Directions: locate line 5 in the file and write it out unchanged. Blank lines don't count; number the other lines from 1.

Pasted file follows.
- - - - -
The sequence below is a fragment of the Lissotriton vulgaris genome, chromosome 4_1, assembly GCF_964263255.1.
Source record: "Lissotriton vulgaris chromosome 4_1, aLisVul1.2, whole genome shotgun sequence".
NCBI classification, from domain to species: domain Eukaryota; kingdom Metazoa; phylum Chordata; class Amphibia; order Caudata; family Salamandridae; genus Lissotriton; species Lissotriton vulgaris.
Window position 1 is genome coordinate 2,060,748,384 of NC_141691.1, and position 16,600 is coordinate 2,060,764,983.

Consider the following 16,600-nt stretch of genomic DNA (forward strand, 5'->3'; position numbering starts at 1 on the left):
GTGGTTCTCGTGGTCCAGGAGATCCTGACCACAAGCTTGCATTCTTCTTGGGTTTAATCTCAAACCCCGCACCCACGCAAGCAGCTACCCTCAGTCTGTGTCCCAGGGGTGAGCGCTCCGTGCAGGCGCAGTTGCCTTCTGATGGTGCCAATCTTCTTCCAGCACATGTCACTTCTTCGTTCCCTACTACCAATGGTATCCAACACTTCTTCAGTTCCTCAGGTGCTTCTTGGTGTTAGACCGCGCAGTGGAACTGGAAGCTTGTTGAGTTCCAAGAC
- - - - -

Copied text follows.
Consider the following 16,600-nt stretch of genomic DNA (forward strand, 5'->3'; position numbering starts at 1 on the left):